Sneeze Guards

Written by Sierra Rein
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Sneeze guards can be considered the unsung heroes of maintaining the health of patrons in self-serve restaurants, grocery stores and corner markets. Recognized as the plastic shields that hang around face level above a buffet or salad bar, these guards protect open-air food dispensers from the germs that may at any moment be expelled by sick customers. As both a health standard and an all-around tool of politeness, most people are quite gratified to know that the food they will be spooning onto their plates has not been breathed or sneezed on.

Every county has its own health code standard; yet most demand strict requirements regarding the placement and use of sneeze guards in schools, public eating areas and hotels. For example, the insufficient use of a sneeze guard may result in the distribution of a minor infraction of the California health inspection code. In general, this merely results in a lower inspection "grade"; however, if unchanged before the recheck, it can lead to the suspension of the facility's right to serve food to the public.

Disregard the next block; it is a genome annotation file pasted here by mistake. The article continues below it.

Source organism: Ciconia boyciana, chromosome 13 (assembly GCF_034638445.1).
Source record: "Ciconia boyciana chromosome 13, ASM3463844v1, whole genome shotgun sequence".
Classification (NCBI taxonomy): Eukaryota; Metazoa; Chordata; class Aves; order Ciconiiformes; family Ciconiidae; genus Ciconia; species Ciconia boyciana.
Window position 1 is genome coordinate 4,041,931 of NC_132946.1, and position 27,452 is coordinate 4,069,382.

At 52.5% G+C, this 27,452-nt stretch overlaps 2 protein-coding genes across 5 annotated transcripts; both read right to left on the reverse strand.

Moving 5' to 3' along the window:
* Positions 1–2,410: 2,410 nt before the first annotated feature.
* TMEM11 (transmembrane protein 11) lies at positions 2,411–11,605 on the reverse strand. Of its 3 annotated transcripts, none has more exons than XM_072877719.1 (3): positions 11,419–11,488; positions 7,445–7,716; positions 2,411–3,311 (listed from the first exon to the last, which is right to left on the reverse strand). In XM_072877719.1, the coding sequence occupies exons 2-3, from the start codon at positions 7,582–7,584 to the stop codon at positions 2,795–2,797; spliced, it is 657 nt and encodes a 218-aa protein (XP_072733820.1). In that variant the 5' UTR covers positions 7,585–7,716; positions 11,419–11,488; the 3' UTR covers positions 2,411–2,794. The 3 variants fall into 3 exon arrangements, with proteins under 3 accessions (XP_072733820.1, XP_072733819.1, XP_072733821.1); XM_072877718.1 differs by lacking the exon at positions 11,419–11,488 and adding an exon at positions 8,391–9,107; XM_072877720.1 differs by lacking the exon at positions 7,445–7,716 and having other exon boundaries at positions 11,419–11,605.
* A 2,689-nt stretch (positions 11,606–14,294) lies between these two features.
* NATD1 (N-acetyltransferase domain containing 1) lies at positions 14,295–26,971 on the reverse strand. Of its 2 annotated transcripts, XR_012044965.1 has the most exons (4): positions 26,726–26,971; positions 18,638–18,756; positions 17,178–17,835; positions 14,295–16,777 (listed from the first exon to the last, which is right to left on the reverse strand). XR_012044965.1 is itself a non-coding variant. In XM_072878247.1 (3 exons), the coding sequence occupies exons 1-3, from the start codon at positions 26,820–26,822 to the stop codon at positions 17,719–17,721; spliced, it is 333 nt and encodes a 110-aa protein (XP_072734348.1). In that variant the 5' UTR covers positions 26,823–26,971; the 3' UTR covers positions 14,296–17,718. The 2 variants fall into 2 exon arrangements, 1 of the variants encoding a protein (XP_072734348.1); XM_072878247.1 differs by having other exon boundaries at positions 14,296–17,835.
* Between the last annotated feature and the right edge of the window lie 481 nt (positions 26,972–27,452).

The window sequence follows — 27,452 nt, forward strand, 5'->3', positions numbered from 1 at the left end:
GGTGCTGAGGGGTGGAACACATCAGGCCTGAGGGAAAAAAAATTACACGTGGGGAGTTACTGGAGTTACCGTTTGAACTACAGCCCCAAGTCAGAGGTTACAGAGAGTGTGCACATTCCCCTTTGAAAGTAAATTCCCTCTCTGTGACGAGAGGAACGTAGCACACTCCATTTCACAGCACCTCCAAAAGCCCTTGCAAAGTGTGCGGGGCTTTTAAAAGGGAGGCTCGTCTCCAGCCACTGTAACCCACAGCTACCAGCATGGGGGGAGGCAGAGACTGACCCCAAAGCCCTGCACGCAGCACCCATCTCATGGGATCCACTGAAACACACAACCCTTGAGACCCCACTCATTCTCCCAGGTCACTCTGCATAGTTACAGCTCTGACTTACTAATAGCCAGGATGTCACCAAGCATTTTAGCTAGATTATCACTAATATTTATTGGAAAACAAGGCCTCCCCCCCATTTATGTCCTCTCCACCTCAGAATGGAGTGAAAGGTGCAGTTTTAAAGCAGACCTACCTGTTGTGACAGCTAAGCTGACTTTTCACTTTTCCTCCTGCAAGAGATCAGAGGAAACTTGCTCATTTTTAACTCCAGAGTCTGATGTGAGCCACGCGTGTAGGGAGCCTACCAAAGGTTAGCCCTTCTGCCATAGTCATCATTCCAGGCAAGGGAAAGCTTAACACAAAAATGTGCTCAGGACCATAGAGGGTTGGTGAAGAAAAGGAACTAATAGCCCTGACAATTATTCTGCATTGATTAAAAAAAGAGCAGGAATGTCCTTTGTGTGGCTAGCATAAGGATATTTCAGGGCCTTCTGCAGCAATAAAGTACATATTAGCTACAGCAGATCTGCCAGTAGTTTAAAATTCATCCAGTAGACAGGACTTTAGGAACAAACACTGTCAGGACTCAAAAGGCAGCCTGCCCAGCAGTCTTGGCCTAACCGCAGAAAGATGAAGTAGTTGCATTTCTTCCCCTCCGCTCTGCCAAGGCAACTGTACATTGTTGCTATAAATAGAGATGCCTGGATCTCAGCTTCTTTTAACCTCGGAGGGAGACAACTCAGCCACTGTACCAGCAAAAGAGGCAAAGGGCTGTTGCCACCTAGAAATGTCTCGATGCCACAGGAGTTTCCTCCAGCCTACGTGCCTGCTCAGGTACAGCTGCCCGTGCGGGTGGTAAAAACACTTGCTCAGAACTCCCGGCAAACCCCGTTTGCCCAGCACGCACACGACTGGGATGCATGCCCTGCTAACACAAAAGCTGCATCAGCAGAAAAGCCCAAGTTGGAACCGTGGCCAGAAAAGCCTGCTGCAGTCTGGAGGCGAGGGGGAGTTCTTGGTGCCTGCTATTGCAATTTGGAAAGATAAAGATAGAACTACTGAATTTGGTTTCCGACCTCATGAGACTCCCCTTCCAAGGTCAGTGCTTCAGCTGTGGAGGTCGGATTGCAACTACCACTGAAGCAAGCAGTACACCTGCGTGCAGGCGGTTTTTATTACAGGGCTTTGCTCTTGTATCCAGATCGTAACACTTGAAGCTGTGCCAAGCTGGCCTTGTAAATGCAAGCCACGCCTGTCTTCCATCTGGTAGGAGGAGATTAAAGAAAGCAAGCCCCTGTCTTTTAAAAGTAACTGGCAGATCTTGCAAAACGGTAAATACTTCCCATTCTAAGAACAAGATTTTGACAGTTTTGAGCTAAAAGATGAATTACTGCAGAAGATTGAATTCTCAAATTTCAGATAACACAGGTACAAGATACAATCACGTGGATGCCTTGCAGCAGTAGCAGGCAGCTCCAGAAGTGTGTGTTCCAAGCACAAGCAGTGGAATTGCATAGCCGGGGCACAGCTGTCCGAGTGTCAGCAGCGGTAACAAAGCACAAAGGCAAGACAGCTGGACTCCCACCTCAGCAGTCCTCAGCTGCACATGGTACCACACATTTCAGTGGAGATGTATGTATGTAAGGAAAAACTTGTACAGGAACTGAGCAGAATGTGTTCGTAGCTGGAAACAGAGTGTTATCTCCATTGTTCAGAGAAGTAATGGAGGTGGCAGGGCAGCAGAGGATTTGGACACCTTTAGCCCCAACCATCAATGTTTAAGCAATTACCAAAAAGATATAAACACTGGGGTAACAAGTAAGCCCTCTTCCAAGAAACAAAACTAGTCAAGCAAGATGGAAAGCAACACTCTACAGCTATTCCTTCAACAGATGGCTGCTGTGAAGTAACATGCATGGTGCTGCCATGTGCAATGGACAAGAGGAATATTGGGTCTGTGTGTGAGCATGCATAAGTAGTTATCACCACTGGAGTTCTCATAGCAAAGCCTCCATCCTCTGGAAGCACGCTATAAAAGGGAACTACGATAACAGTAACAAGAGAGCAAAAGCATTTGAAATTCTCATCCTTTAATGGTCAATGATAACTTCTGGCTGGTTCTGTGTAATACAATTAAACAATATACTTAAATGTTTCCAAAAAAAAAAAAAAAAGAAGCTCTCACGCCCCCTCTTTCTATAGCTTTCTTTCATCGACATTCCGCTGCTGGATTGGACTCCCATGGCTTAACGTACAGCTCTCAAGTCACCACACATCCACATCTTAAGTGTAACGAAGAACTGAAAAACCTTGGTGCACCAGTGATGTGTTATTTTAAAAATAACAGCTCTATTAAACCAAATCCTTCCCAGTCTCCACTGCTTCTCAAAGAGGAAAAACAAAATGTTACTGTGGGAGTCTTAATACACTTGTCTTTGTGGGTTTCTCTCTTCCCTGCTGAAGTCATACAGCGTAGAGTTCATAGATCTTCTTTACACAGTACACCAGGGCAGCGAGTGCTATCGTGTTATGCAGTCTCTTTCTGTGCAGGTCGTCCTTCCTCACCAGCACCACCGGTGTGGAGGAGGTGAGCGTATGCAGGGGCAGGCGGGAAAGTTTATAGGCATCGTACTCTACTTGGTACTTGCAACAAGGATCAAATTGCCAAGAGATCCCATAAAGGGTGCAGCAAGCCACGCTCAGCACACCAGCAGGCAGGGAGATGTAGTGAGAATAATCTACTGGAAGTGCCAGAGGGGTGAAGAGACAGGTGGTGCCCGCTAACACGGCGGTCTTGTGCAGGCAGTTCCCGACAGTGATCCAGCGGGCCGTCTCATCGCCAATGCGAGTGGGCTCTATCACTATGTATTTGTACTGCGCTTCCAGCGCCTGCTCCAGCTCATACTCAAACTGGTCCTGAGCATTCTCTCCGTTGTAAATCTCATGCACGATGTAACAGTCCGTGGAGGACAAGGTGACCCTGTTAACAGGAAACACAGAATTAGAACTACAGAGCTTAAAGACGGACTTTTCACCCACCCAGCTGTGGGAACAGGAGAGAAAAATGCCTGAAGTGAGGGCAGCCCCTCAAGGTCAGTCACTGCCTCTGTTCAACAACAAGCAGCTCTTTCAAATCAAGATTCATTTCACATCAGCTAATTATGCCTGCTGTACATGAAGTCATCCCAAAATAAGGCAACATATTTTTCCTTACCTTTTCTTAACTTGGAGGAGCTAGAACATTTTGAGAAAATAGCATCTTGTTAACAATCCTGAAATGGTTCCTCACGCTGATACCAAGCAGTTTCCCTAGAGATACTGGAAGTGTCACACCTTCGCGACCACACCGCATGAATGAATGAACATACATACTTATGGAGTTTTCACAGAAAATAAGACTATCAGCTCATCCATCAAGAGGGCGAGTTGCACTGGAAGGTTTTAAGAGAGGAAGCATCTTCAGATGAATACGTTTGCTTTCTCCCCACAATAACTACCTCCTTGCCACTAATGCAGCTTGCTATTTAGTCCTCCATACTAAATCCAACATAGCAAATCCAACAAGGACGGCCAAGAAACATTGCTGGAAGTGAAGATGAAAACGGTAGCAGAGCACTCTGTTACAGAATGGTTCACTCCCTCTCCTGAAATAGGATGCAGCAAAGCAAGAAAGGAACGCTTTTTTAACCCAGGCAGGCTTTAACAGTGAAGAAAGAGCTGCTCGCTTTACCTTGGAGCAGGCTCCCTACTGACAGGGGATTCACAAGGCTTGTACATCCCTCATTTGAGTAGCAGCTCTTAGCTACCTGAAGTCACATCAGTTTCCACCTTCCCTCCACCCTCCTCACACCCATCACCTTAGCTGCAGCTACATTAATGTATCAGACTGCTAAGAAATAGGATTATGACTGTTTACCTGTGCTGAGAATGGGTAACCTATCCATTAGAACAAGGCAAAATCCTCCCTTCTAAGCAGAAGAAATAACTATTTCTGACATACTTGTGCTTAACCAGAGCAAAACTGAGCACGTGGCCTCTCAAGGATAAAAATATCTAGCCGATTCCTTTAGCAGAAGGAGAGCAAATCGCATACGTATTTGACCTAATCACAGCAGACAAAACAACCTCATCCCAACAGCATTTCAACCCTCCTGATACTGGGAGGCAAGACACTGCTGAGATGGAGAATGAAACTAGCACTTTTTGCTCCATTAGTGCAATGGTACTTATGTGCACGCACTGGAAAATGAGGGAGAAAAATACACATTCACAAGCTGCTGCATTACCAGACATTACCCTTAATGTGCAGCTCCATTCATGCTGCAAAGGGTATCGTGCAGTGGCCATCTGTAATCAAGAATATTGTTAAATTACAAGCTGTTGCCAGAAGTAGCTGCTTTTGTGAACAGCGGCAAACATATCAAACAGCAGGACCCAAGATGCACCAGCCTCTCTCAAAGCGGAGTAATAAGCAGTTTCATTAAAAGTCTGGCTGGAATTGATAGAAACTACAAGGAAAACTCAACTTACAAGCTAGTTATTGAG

It is important that the installed sneeze guard be low enough to the ground to allow people of smaller stature to be able to see over it and onto the food. Adjustable shield posts can be purchased in order to meet the average height of the customers in question and can be found in a number of different finished metals, including polished brass and steel, brushed steel and colorized powdered metal. For hot dog stands, donut dispensers and non-horizontal feeding trays, vertical sneeze guards with doors are available.

Maintaining and Cleaning Sneeze Guards

For both health matters and attractive display purposes, sneeze guards should be sprayed down and cleaned on both sides with an antibacterial product and a clean cloth. If employees note that the guards are too low for customers to comfortably reach the food, the posts should be adjusted to make the buffet or salad bar more accessible. They should also keep an eye out for any door-operated sneeze guards left open to the elements by forgetful customers and perhaps consider putting up "please close the door" signs as a reminder.


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